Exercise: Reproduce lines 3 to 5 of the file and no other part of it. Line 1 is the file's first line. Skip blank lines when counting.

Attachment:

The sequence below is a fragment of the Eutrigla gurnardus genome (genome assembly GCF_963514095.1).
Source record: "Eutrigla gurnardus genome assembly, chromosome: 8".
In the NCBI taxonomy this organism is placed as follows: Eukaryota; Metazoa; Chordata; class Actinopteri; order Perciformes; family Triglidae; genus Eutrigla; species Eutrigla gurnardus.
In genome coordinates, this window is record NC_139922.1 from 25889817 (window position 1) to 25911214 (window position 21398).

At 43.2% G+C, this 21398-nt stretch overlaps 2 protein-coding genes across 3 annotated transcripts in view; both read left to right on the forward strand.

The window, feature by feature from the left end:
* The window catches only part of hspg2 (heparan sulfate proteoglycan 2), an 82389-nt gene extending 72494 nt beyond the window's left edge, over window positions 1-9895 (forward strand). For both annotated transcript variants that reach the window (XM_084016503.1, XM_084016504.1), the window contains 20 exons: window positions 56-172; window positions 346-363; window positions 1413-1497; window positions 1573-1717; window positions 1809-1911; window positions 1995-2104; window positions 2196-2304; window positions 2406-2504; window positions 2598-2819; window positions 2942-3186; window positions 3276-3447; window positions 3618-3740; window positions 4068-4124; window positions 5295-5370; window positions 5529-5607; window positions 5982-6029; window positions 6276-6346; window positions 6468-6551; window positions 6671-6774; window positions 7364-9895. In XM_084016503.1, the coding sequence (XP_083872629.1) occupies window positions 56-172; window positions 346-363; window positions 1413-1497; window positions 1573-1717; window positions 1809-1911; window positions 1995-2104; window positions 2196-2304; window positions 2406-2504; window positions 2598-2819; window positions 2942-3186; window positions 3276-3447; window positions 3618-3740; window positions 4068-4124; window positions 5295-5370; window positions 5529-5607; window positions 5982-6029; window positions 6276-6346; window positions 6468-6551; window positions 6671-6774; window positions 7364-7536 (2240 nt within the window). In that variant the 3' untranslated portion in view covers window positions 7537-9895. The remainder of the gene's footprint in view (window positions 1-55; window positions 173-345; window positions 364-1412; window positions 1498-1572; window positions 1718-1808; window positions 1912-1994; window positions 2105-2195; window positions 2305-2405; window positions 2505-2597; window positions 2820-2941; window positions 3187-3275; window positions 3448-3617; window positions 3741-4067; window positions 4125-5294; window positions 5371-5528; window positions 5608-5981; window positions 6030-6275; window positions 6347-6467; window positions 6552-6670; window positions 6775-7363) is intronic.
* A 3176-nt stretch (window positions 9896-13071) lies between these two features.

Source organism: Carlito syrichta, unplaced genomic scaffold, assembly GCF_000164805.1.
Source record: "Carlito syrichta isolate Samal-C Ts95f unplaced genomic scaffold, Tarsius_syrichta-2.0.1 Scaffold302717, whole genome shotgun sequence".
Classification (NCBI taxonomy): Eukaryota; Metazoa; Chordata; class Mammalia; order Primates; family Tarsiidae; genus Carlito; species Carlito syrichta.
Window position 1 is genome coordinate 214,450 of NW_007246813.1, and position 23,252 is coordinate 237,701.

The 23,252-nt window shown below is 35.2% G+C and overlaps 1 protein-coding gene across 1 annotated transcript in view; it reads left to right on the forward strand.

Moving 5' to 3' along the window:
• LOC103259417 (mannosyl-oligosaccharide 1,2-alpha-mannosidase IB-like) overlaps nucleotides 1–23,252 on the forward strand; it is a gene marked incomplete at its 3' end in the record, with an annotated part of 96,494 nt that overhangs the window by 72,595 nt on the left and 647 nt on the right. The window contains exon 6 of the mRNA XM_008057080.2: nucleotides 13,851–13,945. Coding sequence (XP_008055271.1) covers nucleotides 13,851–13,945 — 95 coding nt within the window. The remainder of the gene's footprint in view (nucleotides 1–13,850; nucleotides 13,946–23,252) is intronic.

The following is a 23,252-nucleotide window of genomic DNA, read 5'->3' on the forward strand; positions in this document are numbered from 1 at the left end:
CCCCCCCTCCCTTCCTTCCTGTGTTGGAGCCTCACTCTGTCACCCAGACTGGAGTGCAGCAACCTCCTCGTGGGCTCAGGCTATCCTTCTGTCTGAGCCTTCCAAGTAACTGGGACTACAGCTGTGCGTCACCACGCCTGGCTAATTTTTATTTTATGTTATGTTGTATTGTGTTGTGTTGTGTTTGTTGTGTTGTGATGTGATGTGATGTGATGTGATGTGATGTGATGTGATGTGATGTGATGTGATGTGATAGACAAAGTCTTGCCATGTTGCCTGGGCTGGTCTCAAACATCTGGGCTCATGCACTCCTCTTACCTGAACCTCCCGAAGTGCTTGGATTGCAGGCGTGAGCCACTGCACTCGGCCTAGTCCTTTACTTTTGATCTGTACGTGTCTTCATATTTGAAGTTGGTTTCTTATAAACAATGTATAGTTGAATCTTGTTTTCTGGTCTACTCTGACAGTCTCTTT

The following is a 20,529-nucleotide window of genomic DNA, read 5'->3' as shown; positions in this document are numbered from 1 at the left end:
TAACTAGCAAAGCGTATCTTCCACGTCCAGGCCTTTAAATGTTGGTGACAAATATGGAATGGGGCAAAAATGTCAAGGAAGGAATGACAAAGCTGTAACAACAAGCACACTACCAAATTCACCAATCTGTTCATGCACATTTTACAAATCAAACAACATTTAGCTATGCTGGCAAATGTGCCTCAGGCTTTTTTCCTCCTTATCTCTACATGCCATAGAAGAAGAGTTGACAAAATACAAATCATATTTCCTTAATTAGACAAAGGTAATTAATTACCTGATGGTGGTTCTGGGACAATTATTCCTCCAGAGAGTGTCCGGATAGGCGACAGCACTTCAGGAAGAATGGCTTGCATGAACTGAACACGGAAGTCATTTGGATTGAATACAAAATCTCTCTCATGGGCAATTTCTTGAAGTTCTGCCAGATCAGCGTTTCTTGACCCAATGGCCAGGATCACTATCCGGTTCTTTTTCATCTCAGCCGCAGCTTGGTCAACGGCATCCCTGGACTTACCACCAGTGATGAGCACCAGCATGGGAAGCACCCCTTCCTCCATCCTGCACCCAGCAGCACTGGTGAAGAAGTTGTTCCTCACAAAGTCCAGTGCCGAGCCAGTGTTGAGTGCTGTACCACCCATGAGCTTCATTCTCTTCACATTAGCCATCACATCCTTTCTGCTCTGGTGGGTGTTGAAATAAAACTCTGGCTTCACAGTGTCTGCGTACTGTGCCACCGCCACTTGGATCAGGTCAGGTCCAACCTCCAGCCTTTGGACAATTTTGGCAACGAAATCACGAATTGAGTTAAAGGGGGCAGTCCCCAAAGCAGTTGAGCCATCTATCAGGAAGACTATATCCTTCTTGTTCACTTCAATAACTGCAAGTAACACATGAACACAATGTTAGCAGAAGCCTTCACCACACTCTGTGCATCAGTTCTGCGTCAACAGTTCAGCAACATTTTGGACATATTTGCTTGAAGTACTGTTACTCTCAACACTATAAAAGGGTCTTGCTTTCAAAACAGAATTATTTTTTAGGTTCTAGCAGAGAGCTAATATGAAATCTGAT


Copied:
In the NCBI taxonomy this organism is placed as follows: Eukaryota; Metazoa; Chordata; class Actinopteri; order Perciformes; family Triglidae; genus Eutrigla; species Eutrigla gurnardus.
In genome coordinates, this window is record NC_139922.1 from 25889817 (window position 1) to 25911214 (window position 21398).

At 43.2% G+C, this 21398-nt stretch overlaps 2 protein-coding genes across 3 annotated transcripts in view; both read left to right on the forward strand.